The 2020 March on Washington Makes Its Way To State High

State+High+Students+protesting+racial+justice+on+June+6%2C+2020%2C+in+State+College+PA.+Students+are+gathered+at+the+municipal+building%2C+where+they+are+listening+to+speakers+protesting+the+police+system.

Photo courtesy of Joe Peters

State High Students protesting racial justice on June 6, 2020, in State College PA. Students are gathered at the municipal building, where they are listening to speakers protesting the police system.

Allie Peters, Staff Writer

The 2020 March on Washington took place on Friday, Aug. 28, 2020, the 57th anniversary of Martin Luther King Jr.’s famous “I Have a Dream” speech. The “Get Your Knee Off Our Necks” protest began at the Lincoln Memorial at 7 a.m., where thousands of protesters marched to fight for racial justice. Relatives of George Floyd, Ahmaud Arbery, Jacob Blake, Martin Luther King Jr., and Breonna Taylor took the stage to speak out against police brutality and social injustice with thousands of attendees watching.

State High freshman Saylor Milhomme said that she and a lot of people around her saw coverage of the 2020 March on Washington and have learned a lot about the movement from the coverage. “When there is a big coverage of a march, then a lot of people from all around the world listen to what those speakers have to say,” Milhomme said.

Many news stations including CNN, NBS, and CBS covered this event, spreading awareness to towns such as State College. “With big news station coverage, a lot of people now know about this march and the intentions around it,” freshman Maya Cienfuegos said. 

Both Cienfuegos and Violet Doyle-an active ally and supporter of the Black Lives Matter(BLM) movement-agree that social media, news stations, and radio coverage have played a big role in this movement’s momentum, specifically here at State High.

“I think that social media and the internet have done a good job of educating students at State High, but I think that a lot of teens consider it to be a trend, not a movement. A lot of people posted about the Black Lives Matter movement not because they care, but because they don’t want to be seen as a bad person. The minute people stopped posting about the movement, then they stopped, leading to a less intense approach of the movement,” Doyle said.

Cienfuegos added to that, stating, “People should keep protesting and posting about racial injustice forever instead of just a few weeks, because a person’s death is not a trend.” Cienfuegos said that people should always educate themselves and learn about marches. 

Although Washington D.C is more than three hours away from State College, Cienfuegos said the recent march on Washington has really helped her and the Black community. “The protests definitely have made a lot more people aware of what’s going on and have inspired people to post and write about the murders,” Cienfuegos said.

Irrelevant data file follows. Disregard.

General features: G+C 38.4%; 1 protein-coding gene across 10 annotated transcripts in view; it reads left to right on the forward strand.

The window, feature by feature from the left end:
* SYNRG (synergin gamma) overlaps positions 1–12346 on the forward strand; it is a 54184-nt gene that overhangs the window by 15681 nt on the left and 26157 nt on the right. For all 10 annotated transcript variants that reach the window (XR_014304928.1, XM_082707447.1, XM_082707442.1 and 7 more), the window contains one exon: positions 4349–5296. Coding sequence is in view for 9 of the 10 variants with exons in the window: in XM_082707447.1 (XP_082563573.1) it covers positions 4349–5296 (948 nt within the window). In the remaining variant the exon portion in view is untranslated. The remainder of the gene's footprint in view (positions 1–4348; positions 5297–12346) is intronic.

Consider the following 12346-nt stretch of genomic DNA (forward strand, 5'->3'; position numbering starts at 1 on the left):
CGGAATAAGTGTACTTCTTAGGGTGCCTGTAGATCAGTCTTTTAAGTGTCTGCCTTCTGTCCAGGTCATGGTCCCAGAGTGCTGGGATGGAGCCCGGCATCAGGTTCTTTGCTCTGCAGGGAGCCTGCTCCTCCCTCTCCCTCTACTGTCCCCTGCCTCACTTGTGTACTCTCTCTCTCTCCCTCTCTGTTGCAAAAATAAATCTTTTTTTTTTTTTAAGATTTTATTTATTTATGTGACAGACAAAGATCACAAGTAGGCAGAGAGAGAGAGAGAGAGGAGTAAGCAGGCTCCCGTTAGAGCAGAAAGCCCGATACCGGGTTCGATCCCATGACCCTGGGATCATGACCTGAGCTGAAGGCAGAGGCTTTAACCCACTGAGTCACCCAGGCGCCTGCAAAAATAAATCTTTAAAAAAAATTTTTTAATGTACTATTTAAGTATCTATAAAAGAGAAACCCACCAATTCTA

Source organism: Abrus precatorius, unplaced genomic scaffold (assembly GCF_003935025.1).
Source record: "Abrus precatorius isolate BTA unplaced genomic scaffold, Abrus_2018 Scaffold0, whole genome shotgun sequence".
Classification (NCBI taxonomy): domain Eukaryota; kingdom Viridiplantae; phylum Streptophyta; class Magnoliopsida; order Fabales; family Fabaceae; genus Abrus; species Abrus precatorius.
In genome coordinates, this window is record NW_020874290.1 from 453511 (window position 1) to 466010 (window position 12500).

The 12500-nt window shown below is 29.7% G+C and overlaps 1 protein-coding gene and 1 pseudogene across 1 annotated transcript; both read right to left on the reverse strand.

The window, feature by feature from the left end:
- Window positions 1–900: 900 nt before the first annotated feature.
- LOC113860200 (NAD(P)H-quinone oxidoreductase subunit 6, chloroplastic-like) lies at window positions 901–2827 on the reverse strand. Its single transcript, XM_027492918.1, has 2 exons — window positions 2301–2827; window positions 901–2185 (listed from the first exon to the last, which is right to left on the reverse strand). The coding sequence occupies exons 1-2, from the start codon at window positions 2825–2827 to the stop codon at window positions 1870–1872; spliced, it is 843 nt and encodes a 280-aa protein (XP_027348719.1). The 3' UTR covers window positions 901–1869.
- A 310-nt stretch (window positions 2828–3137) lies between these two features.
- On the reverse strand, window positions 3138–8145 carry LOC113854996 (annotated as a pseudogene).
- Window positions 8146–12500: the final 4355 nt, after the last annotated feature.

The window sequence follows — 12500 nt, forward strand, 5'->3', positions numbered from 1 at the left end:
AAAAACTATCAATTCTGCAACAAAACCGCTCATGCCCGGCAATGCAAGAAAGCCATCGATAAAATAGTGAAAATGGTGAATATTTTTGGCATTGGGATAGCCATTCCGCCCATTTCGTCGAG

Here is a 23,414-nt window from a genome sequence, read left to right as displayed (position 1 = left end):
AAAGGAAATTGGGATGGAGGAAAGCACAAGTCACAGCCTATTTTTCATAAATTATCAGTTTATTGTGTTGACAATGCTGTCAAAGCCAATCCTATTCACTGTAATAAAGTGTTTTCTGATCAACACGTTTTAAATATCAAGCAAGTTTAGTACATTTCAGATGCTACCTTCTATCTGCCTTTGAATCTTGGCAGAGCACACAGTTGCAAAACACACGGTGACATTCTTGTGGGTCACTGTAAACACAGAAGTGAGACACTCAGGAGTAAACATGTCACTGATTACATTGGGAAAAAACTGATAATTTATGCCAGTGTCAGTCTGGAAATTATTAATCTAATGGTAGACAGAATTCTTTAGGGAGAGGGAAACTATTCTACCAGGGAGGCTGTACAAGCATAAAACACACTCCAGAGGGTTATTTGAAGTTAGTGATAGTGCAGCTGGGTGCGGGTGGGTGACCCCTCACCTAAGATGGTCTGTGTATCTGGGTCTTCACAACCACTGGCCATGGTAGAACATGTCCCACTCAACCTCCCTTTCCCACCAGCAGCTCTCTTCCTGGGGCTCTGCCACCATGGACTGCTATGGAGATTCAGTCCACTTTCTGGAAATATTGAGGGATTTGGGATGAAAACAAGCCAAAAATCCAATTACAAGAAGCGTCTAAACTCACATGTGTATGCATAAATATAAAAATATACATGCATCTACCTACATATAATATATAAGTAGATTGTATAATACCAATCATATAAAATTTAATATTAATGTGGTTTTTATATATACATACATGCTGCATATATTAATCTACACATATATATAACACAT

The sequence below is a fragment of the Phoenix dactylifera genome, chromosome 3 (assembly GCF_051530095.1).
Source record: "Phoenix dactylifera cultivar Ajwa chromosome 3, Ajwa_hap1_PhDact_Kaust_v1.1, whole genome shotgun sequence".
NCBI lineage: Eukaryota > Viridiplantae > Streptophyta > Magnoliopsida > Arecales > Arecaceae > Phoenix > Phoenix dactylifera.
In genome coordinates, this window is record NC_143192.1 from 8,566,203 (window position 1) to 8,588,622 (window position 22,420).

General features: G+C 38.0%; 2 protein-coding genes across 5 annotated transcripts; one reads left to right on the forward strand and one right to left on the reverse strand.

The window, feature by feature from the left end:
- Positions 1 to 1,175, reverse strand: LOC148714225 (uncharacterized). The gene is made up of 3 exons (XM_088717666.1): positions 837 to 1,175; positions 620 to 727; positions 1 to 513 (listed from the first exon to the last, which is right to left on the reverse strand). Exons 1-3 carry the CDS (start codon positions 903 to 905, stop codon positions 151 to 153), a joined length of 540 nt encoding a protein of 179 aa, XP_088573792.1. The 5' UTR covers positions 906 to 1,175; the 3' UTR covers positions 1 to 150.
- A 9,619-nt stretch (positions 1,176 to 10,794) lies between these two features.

Cienfuegos said that the recent protests have helped to reassure her that people care about her community- especially State College. “The protests that have taken place in State College in the spring have helped me to respect State College and the people in it for fighting for racial justice,” Cienfuegos said.

When asked about the recent march on Washington and the one 57 years ago, Doyle said that she saw a lot of similarities between the two. “Although some things are different, a lot of things are still the same. There is still a negative response to these protests and they are still fighting for racial equality.” 

Erica Carrington, a protester at Washington and longtime advocate for the BLM movement shared with the New York Times how proud she was to see the next generation fighting for racial change, but also how sad it is that they still have to fight, saying, “When I was her[daughter Antoinette] age, I participated in a march for fair and equal housing. To see us so many decades later still marching — it’s celebratory yet disheartening, to say the least.” 

Attendees at the protest had to take proper health precautions due to COVID-19, including wearing masks, temperature checks, and, in some states, quarantine up to 2 weeks after the event. Hand sanitizer stations were also provided throughout the march so protesters could stay clean. Even with COVID, thousands attended, proving the march to be a success.

State High students continue to fight for racial equality by spreading news on social media and holding virtual protests like the recent one on Sept. 13. “I’m just proud that State High students are making a difference by being part of the Black Lives Matter movement,” Cienfuegos said. “It is really powerful to see a community come together and fight for what they believe in.”

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